As the liquid poured out of the pipes, a mouse stationed at each mold began stirring the contents with slotted paddles. A larger mouse with a tank mounted to his back stepped forward and squirted a blood-red liquid into the mixes. When the concoction had just about reached the tops of the molds, the first team of mice stepped back to let another team, wearing vapor masks and cooling tanks, rush forward and blast the sides of the molds with their frosty steam.
“Clear the way,” said one of the Liwans with a pair of high-arching pincher arms extending from his back. In their grip he was holding a round, metal object. Stepping forward, he slowly lowered the item onto the surface of the cooling liquid, then stepped back.
“Hey, why are they putting a beetle bot into the sap?” Demo said.
“It is curious,” Nightshade confirmed. “This may pose a much more serious problem.”
“I know. That’s gonna totally ruin the flavor.”
Nightshade ignored the comment and began feverishly typing on his communicator. He’d already guessed what would happen next.
“The molds are combining,” Ziro noted, watching as the Liwans worked crankshafts to rotate both molds until they faced each other, then slid on tracks to compress together. It took some effort and a few mice with special pry bar attachments to get the molds to separate. When they did, a large sap brick rolled out. The freezer mice blasted it again with a final round of chill. When they had finished, the liquid’s original golden color had dulled to the foggy amber. A red light blinked silently from within it’s core, giving the eerie effect of a heartbeat. A Liwan pointed a device at the light and it stopped beating.
“Hate to tell you, Big Guy, but that’s no snack,” Streak said to Demo.
“No,” Nightshade interjected, looking up from his calculations, “It’s a bomb.”
“Now that sounds more like Verminion,” Black said.
Streak glanced nervously at the brick stack he was crouched next to and leaned back.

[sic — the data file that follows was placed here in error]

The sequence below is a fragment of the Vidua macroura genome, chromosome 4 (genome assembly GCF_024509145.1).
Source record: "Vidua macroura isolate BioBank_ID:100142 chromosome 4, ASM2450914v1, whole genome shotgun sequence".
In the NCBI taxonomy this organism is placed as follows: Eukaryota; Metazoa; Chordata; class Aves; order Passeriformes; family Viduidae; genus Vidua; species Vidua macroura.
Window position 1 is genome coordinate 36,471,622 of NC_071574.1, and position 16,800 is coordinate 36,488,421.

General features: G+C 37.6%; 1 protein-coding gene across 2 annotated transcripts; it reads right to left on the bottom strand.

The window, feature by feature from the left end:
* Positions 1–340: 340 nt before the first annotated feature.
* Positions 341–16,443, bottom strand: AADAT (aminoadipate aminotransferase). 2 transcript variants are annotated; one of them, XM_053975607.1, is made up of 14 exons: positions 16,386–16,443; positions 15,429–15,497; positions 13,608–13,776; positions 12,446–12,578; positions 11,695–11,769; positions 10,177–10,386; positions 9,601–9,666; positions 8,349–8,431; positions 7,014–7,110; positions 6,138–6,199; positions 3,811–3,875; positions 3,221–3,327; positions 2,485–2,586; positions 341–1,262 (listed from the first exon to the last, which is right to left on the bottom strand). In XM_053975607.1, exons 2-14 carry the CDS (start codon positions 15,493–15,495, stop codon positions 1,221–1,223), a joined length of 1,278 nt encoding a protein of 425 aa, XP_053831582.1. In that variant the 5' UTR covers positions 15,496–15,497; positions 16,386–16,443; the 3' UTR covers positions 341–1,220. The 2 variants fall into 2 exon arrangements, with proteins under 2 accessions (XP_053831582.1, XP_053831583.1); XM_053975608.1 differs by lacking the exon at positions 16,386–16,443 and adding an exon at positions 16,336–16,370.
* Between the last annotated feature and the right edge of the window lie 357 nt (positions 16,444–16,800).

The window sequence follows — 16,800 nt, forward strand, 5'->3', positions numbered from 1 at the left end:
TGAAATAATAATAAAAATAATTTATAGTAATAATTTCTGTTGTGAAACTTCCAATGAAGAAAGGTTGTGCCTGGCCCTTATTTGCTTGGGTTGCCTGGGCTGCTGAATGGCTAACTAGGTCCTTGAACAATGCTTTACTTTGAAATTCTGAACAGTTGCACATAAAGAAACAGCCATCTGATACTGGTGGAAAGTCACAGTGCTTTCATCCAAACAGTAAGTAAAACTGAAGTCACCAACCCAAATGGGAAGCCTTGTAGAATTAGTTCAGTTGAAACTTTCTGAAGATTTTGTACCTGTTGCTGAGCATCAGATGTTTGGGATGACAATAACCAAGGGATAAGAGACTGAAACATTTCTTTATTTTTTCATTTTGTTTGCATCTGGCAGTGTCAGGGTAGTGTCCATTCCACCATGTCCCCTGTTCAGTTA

“Whoa momma!” Demo exclaimed, suddenly much more interested in the bricks, “Exploding chow. How big a blast are we talking?”
“Records have shown that in some cases, entire trees have been known to explode when their sap was struck by lightning. I suspect, with refining, it’d be possible to enhance sap’s natural volatility three-fold... possibly more.”
Ziro did a quick count of bricks he could see stacked throughout the facility. “There must be at least a thousand of these stored in here.” Nobody wanted to ask what kind of damage that might translate to. Bottom-line, they were deadly.
Black furrowed his brow. “I only know two reasons to make this many bombs,” he said ominously. “Starting wars... and ending them.”
“We’ve got to warn Burrow Command,” Ziro said.
Black shook his head. “Hatchet can’t be trusted. I still have my suspicions about him. For all we know, he’s the one behind this operation.”
Ziro considered the dilemma then turned to Nightshade. “Then we need to reach someone we can trust. Any chance you could sneak a message straight to Axel and Enzo?”
“Bypassing the central switchboard? Hmmm... there’s a chance.” Nightshade replied. “One problem. All outgoing communications have been jammed ever since we got here.”
“Keep trying,” Ziro urged. “As for the rest of us, we need to find a way to shut this sweat shop down without blowing everyone up in the process.” He cast a warning look at Demo.
“Got it. No boom in the room. So what’s our plan?”
“Get down!” Nightshade hissed, dropping flat to the ground. No one had to ask why. By now, everyone could hear the growing hum coming from the tunnel door. A second later, the door spun open and a lone transport beetle flew in to join the others.
Peeking out from their hiding spot, Nightshade watched as the harvester units disembarked and marched to unload their stolen liquid, just as the previous arrivals had. But something about the way the Liwan inventory controller was acting caught his eye. When Nightshade glanced back to the transport beetle he noticed that two of it’s harvester units seemed to be stuck inside their compartments.
“Odd,” Nightshade said, zooming in with his binoculars on the peculiar malfunctioned units. “Those don’t look like...”
Before he could finish saying it, two furry brown balls suddenly sprouted arms and popped out of their holes, leaping away from the transport, flashing tiny spears. The Liwan mouse pups scampered quickly, finding a relatively safe hiding place behind a stack of cylindrical containers.
“Oh dear. Commander, I think we may have a serious problem,” Nightshade said, turning back to his squad. No one responded. It was as if they were temporarily frozen. That’s when he saw the flash of something big leaping impossibly high to atop the stack of bombs directly in front of them.
A deep, loud voice shouted down at them, “Intruders, stand down!”